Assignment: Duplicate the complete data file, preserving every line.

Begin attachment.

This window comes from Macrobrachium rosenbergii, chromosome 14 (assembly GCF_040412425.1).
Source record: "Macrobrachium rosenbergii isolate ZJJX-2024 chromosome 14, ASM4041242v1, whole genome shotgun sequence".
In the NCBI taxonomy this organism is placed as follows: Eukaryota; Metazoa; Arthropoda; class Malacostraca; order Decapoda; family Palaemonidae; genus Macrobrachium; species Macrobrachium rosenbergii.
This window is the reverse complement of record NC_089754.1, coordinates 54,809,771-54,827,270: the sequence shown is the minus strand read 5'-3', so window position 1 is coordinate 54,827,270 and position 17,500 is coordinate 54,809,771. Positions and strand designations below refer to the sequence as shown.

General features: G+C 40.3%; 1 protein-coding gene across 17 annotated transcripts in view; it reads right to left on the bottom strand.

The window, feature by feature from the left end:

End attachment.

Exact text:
This window comes from Macrobrachium rosenbergii, chromosome 14 (assembly GCF_040412425.1).
Source record: "Macrobrachium rosenbergii isolate ZJJX-2024 chromosome 14, ASM4041242v1, whole genome shotgun sequence".
In the NCBI taxonomy this organism is placed as follows: Eukaryota; Metazoa; Arthropoda; class Malacostraca; order Decapoda; family Palaemonidae; genus Macrobrachium; species Macrobrachium rosenbergii.
This window is the reverse complement of record NC_089754.1, coordinates 54,809,771-54,827,270: the sequence shown is the minus strand read 5'-3', so window position 1 is coordinate 54,827,270 and position 17,500 is coordinate 54,809,771. Positions and strand designations below refer to the sequence as shown.

General features: G+C 40.3%; 1 protein-coding gene across 17 annotated transcripts in view; it reads right to left on the bottom strand.

The window, feature by feature from the left end: